Marin County author Joyce Maynard’s latest novel, “After Her,” is loosely based on the case of the Trailside Killer, the serial murderer and rapist who targeted female hikers in the Bay Area between 1979 and 1981. We’ll talk to Maynard about the book and about her romantic relationship with J.D. Salinger, which she discusses in a controversial new documentary about the “Catcher in the Rye” author.

Joyce Maynard, author of 15 books, including "After Her," "To Die For" and the bestselling memoir, "At Home in the World"

  • Mary Sheila McMahon

    When I heard that Joyce Maynard would be the next guest, I turned off the program and I will continue to turn off KQED whenever Maynard is a guest. He dubious moral choices and rationales always have bothered me, but her most recent self-justification for giving up two adopted children sickened me. I have no interest in giving any listening time to any program that provides her with a public outlet.

    • JohanNilsenNagel


    • RosemaryPeppercorn

      Mary Sheila McMahon, until you have walked in someone else’s shoes, your words are meaningless. How many failed adoptions have you had and had to make heart-wrenching decisions for the sake of the children? And do it publicly? Joyce Maynard has lived her life honestly and openly and with the highest of morals. Go criticize someone who deserves it — like Republicans.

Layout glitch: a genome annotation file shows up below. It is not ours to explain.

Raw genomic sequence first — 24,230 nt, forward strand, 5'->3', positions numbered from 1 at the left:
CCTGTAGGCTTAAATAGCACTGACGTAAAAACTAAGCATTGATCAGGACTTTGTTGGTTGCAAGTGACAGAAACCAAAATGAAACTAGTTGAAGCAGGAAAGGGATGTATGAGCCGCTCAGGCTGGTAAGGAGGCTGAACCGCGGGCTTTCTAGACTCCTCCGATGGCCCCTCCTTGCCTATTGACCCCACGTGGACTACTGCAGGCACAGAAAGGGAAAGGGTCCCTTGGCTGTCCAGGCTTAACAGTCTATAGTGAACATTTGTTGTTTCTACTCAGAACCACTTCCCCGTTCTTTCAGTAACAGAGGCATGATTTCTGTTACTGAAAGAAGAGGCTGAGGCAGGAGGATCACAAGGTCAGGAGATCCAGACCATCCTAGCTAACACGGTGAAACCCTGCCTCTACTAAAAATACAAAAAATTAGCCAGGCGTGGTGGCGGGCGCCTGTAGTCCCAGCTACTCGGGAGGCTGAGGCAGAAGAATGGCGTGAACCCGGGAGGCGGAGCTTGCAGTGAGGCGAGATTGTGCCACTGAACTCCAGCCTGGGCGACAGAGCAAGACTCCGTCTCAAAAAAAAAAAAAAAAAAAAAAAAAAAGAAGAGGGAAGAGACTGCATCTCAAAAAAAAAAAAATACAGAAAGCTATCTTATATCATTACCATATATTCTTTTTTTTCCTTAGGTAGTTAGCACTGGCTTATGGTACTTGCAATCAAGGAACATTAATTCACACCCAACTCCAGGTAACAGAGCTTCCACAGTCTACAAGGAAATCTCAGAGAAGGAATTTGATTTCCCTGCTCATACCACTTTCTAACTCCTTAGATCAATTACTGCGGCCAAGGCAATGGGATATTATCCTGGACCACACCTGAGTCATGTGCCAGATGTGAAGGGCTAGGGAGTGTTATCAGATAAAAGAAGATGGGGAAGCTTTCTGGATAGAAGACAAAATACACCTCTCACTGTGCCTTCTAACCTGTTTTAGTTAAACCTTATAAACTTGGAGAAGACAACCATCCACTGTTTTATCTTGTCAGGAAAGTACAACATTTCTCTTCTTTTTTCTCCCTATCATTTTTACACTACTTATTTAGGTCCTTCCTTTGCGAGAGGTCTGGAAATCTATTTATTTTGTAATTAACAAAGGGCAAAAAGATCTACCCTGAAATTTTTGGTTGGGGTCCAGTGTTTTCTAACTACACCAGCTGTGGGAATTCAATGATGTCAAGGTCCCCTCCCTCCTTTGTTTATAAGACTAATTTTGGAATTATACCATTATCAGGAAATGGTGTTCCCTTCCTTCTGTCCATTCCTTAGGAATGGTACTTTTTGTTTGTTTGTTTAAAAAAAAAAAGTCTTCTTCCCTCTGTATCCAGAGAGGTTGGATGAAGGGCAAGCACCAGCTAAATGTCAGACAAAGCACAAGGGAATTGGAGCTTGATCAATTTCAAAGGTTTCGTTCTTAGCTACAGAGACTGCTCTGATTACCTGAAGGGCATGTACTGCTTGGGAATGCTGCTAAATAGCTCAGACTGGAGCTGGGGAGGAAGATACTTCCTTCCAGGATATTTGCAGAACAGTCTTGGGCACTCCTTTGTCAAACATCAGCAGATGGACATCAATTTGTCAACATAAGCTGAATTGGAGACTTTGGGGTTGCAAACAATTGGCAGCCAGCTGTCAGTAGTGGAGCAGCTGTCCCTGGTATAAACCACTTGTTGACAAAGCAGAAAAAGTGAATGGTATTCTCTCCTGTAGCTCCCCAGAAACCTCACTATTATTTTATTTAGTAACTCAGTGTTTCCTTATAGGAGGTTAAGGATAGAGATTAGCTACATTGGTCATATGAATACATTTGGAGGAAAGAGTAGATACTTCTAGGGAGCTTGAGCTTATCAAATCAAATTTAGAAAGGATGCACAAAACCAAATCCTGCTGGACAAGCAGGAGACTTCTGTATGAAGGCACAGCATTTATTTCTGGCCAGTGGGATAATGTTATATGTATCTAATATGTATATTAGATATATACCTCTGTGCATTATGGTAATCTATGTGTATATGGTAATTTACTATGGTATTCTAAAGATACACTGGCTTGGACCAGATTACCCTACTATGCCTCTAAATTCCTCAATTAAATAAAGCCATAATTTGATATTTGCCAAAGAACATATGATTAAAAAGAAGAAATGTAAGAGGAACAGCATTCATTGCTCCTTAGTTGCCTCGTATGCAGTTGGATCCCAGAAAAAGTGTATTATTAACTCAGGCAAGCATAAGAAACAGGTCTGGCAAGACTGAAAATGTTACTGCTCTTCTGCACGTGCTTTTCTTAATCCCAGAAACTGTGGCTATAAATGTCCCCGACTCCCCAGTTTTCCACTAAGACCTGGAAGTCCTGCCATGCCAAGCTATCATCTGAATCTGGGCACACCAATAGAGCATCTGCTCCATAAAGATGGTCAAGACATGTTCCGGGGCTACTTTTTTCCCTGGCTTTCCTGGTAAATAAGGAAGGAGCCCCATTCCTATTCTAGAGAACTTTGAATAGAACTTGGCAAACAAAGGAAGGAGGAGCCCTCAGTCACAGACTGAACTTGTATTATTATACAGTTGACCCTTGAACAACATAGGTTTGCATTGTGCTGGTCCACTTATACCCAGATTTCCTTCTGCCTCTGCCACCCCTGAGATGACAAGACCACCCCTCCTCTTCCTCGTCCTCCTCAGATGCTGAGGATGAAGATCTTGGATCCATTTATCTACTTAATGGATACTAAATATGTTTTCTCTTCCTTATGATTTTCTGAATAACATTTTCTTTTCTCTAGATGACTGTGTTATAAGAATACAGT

• D McD

      And you’ve never made mistakes in your life? Give yourself a halo. I believe Joyce had the best intentions and got in too deep. It actually happens in a lot of adoptions. I’m not aware of the “dubious moral choices” you’re referring to and I’ve followed her career for a long time.

    • RosemaryPeppercorn

      Sometimes adoptions do not work out. It is a fact of life. It is too bad it sickens you. Imagine having to make the decision for the children’s best interest? It takes guts, and Joyce has guts. “Dubious moral choices?” Excuse me? She is a brilliant writer, an excellent parent to three great children, and a new bride. She has always lived her life openly and honestly. There are no “dubious moral choices” in her life. I hope you continue to live a life in which you do not need to make difficult decisions for the sake of others.

  • Margaret Miller

    Unlike Ms. McMahon, I turn on the radio (and will continue to) whenever I hear that Joyce is being interviewed. I admire her writing, her character, and her approach to life. As far as her decision to find another home for her adopted daughters, may those who have never erred be the first to throw stones.

  • William Lurcott

    Wow. What fears do you carry inside to judge so harshly? I hope that you find peace somewhere…

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